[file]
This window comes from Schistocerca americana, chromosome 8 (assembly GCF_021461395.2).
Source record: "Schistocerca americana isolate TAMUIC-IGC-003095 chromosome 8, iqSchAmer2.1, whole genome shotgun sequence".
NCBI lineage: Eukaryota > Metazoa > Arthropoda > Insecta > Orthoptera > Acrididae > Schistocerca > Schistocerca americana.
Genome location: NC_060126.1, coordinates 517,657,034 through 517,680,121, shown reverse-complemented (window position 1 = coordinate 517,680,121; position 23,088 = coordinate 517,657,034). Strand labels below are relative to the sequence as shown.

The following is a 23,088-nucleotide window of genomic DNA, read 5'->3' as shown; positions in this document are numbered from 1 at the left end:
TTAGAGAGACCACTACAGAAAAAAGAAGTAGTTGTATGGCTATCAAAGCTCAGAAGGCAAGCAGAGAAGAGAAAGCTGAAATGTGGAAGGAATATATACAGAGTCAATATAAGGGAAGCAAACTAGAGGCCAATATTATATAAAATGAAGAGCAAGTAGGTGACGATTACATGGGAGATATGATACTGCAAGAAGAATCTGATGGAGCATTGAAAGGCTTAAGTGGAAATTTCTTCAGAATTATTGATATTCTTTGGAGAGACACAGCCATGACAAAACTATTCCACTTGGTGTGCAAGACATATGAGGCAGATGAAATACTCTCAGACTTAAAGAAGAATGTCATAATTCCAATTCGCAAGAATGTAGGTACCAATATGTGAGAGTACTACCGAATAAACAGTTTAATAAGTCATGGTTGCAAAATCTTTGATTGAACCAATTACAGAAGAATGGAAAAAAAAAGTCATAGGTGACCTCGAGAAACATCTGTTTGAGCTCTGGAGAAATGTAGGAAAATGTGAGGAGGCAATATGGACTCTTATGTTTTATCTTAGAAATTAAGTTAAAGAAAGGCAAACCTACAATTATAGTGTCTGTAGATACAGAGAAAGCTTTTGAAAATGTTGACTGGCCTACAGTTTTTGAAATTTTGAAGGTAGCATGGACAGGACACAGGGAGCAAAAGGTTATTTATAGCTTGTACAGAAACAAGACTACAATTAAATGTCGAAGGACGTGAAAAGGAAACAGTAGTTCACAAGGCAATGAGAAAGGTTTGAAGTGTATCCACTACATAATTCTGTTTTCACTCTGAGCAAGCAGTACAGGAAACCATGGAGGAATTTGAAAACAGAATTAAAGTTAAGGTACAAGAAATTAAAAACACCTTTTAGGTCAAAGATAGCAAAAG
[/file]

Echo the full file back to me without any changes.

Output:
This window comes from Schistocerca americana, chromosome 8 (assembly GCF_021461395.2).
Source record: "Schistocerca americana isolate TAMUIC-IGC-003095 chromosome 8, iqSchAmer2.1, whole genome shotgun sequence".
NCBI lineage: Eukaryota > Metazoa > Arthropoda > Insecta > Orthoptera > Acrididae > Schistocerca > Schistocerca americana.
Genome location: NC_060126.1, coordinates 517,657,034 through 517,680,121, shown reverse-complemented (window position 1 = coordinate 517,680,121; position 23,088 = coordinate 517,657,034). Strand labels below are relative to the sequence as shown.

The following is a 23,088-nucleotide window of genomic DNA, read 5'->3' as shown; positions in this document are numbered from 1 at the left end:
TTAGAGAGACCACTACAGAAAAAAGAAGTAGTTGTATGGCTATCAAAGCTCAGAAGGCAAGCAGAGAAGAGAAAGCTGAAATGTGGAAGGAATATATACAGAGTCAATATAAGGGAAGCAAACTAGAGGCCAATATTATATAAAATGAAGAGCAAGTAGGTGACGATTACATGGGAGATATGATACTGCAAGAAGAATCTGATGGAGCATTGAAAGGCTTAAGTGGAAATTTCTTCAGAATTATTGATATTCTTTGGAGAGACACAGCCATGACAAAACTATTCCACTTGGTGTGCAAGACATATGAGGCAGATGAAATACTCTCAGACTTAAAGAAGAATGTCATAATTCCAATTCGCAAGAATGTAGGTACCAATATGTGAGAGTACTACCGAATAAACAGTTTAATAAGTCATGGTTGCAAAATCTTTGATTGAACCAATTACAGAAGAATGGAAAAAAAAAGTCATAGGTGACCTCGAGAAACATCTGTTTGAGCTCTGGAGAAATGTAGGAAAATGTGAGGAGGCAATATGGACTCTTATGTTTTATCTTAGAAATTAAGTTAAAGAAAGGCAAACCTACAATTATAGTGTCTGTAGATACAGAGAAAGCTTTTGAAAATGTTGACTGGCCTACAGTTTTTGAAATTTTGAAGGTAGCATGGACAGGACACAGGGAGCAAAAGGTTATTTATAGCTTGTACAGAAACAAGACTACAATTAAATGTCGAAGGACGTGAAAAGGAAACAGTAGTTCACAAGGCAATGAGAAAGGTTTGAAGTGTATCCACTACATAATTCTGTTTTCACTCTGAGCAAGCAGTACAGGAAACCATGGAGGAATTTGAAAACAGAATTAAAGTTAAGGTACAAGAAATTAAAAACACCTTTTAGGTCAAAGATAGCAAAAG